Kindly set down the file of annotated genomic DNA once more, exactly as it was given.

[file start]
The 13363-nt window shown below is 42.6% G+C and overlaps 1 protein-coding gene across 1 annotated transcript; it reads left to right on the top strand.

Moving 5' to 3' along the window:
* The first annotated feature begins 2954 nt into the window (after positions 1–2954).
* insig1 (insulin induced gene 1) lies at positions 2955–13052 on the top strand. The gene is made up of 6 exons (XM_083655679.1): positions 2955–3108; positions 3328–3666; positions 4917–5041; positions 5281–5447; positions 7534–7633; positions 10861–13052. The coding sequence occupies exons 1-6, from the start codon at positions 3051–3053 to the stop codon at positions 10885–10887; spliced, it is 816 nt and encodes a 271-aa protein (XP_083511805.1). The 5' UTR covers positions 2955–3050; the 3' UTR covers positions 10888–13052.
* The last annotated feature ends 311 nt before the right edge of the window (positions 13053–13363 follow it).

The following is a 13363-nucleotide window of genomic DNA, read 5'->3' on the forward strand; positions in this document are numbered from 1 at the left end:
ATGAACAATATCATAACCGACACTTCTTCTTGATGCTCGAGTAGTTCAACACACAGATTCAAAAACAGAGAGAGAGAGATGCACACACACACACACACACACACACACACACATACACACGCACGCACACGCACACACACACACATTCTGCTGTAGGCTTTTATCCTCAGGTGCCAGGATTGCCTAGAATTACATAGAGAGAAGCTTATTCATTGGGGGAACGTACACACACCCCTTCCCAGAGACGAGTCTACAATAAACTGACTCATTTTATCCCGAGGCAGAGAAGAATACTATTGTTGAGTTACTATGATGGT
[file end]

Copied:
The 13363-nt window shown below is 42.6% G+C and overlaps 1 protein-coding gene across 1 annotated transcript; it reads left to right on the top strand.

Moving 5' to 3' along the window:
* The first annotated feature begins 2954 nt into the window (after positions 1–2954).
* insig1 (insulin induced gene 1) lies at positions 2955–13052 on the top strand. The gene is made up of 6 exons (XM_083655679.1): positions 2955–3108; positions 3328–3666; positions 4917–5041; positions 5281–5447; positions 7534–7633; positions 10861–13052. The coding sequence occupies exons 1-6, from the start codon at positions 3051–3053 to the stop codon at positions 10885–10887; spliced, it is 816 nt and encodes a 271-aa protein (XP_083511805.1). The 5' UTR covers positions 2955–3050; the 3' UTR covers positions 10888–13052.
* The last annotated feature ends 311 nt before the right edge of the window (positions 13053–13363 follow it).

The following is a 13363-nucleotide window of genomic DNA, read 5'->3' on the forward strand; positions in this document are numbered from 1 at the left end:
ATGAACAATATCATAACCGACACTTCTTCTTGATGCTCGAGTAGTTCAACACACAGATTCAAAAACAGAGAGAGAGAGATGCACACACACACACACACACACACACACACACATACACACGCACGCACACGCACACACACACACATTCTGCTGTAGGCTTTTATCCTCAGGTGCCAGGATTGCCTAGAATTACATAGAGAGAAGCTTATTCATTGGGGGAACGTACACACACCCCTTCCCAGAGACGAGTCTACAATAAACTGACTCATTTTATCCCGAGGCAGAGAAGAATACTATTGTTGAGTTACTATGATGGT